Organizers:
Thomas Blum
University of Connecticut
tblum@phys.uconn.edu

Eduardo de Rafael
Marseille
EdeR@cpt.univ-mrs.fr

David Hertzog
University of Washington
hertzog@uw.edu

Fred Jegerlehner
DESY Zeuten
fjeger@physik.hu-berlin.de

Lee Roberts
Boston University
roberts@bu.edu

Arkady Vainshtein
University of Minnesota
vainshte@umn.edu

Program Coordinator:
Inge Dolan
inge@phys.washington.edu
(206) 685-4286

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INT Workshop on
The Hadronic Light-by-Light Contribution to the Muon Anomaly

February 28 - March 4, 2011

The muon anomalous magnetic moment can be calculated and measured to very high precision. Comparison of experiment to theory has been, and will continue to be, a very sensitive test of New Physics. The present Standard Model contribution uncertainty is approximately δαμ(SM) ~ 49 × 10-11 . The largest error is an experiment-driven leading-order hadronic term, which has been reduced as higher-precision e+e- → hadrons data have become available, particularly in the low-energy region from threshold to 1.4 GeV. The next largest uncertainty is associated with a small, higher-order hadronic loop, the hadronic light-by-light (HLbL) scattering contribution; the error is quoted aggressively at ± 26 × 10-11. The HLbL contribution must be calculated, and below we discuss the approaches used. The uncertainty quoted above is not presently agreed to by all of the experts working in the field, with others in the community preferring a value closer to δαμ(HLbL) ~ 40 × 10-11.

The advent of a next-generation muon g-2 experiment at Fermilab, with a goal of δαμ (Expt.) ~ 16 × 10-11 clearly demonstrates that the SM theory contributions must be improved to fully interpret the measurement. While a program exists worldwide to expand the quality and quantity of the data entering the leading-order hadronic determination, only a broad theory effort can work to reduce the uncertainty on HLbL. It is particularly useful to develop a community of theorists to work on this problem now.

The aim of our Workshop is to gather most of the leading participants, along with new faces, to start the process that will lead to an improved, and agreed on, value for HLbL in the timeline of the new g-2 experiment. The Workshop will be organized around three themes: Models, Lattice efforts, and Related Experimental Input. We propose a product outcome of a Review style article, signed by the contributors. The goal of the group is not to produce "1 number" at this time, but to summarize the state of the art and to design the path to a future meeting, that would have a "1 number, 1 uncertainty" goal as its mission.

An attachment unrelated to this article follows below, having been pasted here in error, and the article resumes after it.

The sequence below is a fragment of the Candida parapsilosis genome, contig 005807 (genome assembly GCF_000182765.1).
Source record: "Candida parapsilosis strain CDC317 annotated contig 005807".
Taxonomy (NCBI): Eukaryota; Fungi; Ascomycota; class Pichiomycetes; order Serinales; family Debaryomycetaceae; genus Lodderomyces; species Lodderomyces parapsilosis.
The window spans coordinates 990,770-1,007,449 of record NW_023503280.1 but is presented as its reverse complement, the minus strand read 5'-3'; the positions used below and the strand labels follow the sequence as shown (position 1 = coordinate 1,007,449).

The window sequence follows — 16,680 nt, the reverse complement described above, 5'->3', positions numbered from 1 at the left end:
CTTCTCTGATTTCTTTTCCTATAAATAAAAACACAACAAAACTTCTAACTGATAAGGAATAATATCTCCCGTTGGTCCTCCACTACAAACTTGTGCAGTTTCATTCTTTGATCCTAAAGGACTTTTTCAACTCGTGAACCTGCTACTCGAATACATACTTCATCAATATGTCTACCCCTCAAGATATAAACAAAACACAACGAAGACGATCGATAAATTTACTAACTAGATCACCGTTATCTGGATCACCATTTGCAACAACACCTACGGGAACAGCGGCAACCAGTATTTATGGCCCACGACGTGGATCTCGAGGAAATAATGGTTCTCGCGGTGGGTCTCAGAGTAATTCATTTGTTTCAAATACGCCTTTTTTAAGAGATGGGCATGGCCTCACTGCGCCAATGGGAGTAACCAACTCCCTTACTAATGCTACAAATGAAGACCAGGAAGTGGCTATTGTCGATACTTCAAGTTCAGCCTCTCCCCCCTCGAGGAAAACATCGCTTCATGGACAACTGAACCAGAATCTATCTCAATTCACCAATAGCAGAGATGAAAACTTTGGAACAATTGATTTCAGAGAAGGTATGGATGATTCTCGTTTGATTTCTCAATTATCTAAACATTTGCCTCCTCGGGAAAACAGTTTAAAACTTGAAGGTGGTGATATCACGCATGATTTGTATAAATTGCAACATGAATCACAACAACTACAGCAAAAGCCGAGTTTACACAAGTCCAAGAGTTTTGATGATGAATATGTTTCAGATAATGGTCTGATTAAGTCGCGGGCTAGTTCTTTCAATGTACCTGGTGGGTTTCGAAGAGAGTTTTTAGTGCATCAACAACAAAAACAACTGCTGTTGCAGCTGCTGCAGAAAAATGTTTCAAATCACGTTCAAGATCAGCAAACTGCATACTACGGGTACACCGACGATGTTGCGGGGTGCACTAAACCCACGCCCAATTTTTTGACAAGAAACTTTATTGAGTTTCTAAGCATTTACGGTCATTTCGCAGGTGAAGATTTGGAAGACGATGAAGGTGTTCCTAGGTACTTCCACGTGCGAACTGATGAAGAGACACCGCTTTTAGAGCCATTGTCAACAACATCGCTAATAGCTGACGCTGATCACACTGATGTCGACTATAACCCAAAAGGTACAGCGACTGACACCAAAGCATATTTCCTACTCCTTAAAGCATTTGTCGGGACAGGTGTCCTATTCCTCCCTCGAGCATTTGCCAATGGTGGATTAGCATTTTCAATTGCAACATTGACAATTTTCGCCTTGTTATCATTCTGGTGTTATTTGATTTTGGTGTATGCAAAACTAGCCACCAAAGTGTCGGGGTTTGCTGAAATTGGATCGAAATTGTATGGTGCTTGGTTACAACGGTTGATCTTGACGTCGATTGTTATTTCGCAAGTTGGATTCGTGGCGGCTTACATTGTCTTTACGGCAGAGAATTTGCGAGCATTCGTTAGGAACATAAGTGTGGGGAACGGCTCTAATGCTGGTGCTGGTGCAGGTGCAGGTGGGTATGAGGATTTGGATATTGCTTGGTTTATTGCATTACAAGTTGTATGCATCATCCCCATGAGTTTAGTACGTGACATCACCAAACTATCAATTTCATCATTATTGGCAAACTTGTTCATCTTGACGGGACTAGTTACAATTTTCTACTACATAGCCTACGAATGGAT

Background on the HLbL situation. The hadronic light-by-light contribution to the muon anomaly is about 0.9 ppm of the anomaly. The present relative experimental error is ±0.54 ppm, and the proposed Fermilab experimental goal is ±0.14 ppm. Unlike the dominant lowest-order hadronic contribution, which can be determined from experimental data of e+e- → hadrons and a dispersion relation, there are few data on γ* γ* → hadrons to constrain the HLbL model calculations. A number of diagrams contribute: pseudoscalar, pseudovector, scalar, dressed pion loop, etc. which have been calculated by various groups. An interesting development is the new experimental two-photon physics facility under construction at Frascati. This will provide some data on the elusive process γ* γ*hadrons and provide experimental input to the HLbL evaluations. We expect theoretical effort to be devoted to connecting these data to the model calculation predictions. In principle, it might be worth encouraging additional data of this type at the higher energies accessible at BES III, BaBar and Belle.

In principle, the HLbL amplitude is calculable in QCD, using the lattice regularization. Recent efforts, still preliminary, have taken two independent tracks: computation of the entire amplitude using QCD+QED on the lattice; and, computation of the required hadronic four-point correlation function in QCD alone, which is then used as an input to perturbative QED to obtain the contribution to g-2. Both have advantages and drawbacks. A third effort has begun to calculate the two-photon form factors that will also be measured at Frascati. Besides establishing the long term viability of independent lattice calculations of the HLbL contribution to g-2, attendees will also address how to best help test and establish the validity of the current model calculations and their systematic errors.

The Workshop Plan: The workshop will bring together both theorists and experimentalists to focus on the outstanding issues:

  1. Can agreement be reached on the individual and combined theoretical contributions to the HLbL contribution, based on QCD-inspired models?
  2. Can the lattice approach lead to a result having sufficient precision to check the models or to independently establish the HLbL value?
  3. Which data that can be obtained at Frascati are essential to constrain the theoretical calculations and what theoretical developments are required to connect data to model predictions?

We envision summary talks and working sessions on all topics. The aim is to produce a review style summary article.